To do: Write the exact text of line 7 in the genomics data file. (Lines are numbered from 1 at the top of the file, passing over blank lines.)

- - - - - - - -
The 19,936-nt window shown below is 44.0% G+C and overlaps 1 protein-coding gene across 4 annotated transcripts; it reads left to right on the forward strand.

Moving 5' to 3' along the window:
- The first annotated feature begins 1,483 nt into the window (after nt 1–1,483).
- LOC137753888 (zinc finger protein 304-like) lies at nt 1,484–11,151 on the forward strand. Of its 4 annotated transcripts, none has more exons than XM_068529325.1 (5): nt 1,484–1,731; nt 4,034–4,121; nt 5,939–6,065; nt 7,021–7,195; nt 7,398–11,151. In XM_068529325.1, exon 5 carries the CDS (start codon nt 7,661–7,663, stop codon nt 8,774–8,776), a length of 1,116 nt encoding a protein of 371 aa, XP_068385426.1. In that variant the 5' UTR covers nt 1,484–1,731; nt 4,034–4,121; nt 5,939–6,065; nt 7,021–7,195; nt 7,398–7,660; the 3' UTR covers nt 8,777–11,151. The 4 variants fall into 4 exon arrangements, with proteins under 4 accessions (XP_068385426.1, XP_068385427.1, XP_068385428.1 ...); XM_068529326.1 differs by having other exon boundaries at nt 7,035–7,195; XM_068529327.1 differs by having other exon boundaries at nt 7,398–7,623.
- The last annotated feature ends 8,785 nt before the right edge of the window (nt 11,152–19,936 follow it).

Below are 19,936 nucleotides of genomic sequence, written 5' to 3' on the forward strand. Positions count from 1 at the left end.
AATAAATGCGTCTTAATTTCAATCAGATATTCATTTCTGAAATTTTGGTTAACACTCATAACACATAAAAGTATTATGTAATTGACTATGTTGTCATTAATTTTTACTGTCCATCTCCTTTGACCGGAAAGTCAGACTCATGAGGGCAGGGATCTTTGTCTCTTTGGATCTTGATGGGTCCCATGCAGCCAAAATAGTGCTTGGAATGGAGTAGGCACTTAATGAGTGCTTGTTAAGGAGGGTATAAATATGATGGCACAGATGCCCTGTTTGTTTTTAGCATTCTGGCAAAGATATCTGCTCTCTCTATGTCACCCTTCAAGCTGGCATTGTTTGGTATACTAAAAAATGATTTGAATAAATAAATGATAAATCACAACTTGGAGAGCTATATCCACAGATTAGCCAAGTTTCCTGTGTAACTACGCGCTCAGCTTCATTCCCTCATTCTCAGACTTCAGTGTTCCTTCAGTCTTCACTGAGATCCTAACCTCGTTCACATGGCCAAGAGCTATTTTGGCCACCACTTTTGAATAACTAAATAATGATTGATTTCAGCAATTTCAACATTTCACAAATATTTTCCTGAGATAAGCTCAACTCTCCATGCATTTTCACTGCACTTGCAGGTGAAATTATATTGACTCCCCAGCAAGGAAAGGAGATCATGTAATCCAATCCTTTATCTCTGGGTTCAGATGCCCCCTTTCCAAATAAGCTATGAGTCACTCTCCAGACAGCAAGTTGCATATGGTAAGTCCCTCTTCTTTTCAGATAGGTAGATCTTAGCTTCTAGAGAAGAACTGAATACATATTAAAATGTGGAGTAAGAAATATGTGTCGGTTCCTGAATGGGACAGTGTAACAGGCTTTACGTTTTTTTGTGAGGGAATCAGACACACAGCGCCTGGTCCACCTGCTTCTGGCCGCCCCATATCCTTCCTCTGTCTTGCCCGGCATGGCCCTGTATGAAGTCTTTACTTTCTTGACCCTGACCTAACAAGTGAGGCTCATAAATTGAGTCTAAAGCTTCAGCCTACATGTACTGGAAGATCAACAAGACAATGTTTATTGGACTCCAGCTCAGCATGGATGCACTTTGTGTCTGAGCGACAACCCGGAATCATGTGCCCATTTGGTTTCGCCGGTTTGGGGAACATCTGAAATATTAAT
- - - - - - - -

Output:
AATAAATGCGTCTTAATTTCAATCAGATATTCATTTCTGAAATTTTGGTTAACACTCATAACACATAAAAGTATTATGTAATTGACTATGTTGTCATTAATTTTTACTGTCCATCTCCTTTGACCGGAAAGTCAGACTCATGAGGGCAGGGATCTTTGTCTCTTTGGATCTTGATGGGTCCCATGCAGCCAAAATAGTGCTTGGAATGGAGTAGGCACTTAATGAGTGCTTGTTAAGGAGGGTATAAATATGATGGCACAGATGCCCTGTTTGTTTTTAGCATTCTGGCAAAGATATCTGCTCTCTCTATGTCACCCTTCAAGCTGGCATTGTTTGGTATACTAAAAAATGATTTGAATAAATAAATGATAAATCACAACTTGGAGAGCTATATCCACAGATTAGCCAAGTTTCCTGTGTAACTACGCGCTCAGCTTCATTCCCTCATTCTCAGACTTCAGTGTTCCTTCAGTCTTCACTGAGATCCTAACCTCGTTCACATGGCCAAGAGCTATTTTGGCCACCACTTTTGAATAACTAAATAATGATTGATTTCAGCAATTTCAACATTTCACAAATATTTTCCTGAGATAAGCTCAACTCTCCATGCATTTTCACTGCACTTGCAGGTGAAATTATATTGACTCCCCAGCAAGGAAAGGAGATCATGTAATCCAATCCTTTATCTCTGGGTTCAGATGCCCCCTTTCCAAATAAGCTATGAGTCACTCTCCAGACAGCAAGTTGCATATGGTAAGTCCCTCTTCTTTTCAGATAGGTAGATCTTAGCTTCTAGAGAAGAACTGAATACATATTAAAATGTGGAGTAAGAAATATGTGTCGGTTCCTGAATGGGACAGTGTAACAGGCTTTACGTTTTTTTGTGAGGGAATCAGACACACAGCGCCTGGTCCACCTGCTTCTGGCCGCCCCATATCCTTCCTCTGTCTTGCCCGGCATGGCCCTGTATGAAGTCTTTACTTTCTTGACCCTGACCTAACAAGTGAGGCTCATAAATTGAGTCTAAAGCTTCAGCCTACATGTACTGGAAGATCAACAAGACAATGTTTATTGGACTCCAGCTCAGCATGGATGCACTTTGTGTCTGAGCGACAACCCGGAATCATGTGCCCATTTGGTTTCGCCGGTTTGGGGAACATCTGAAATATTAAT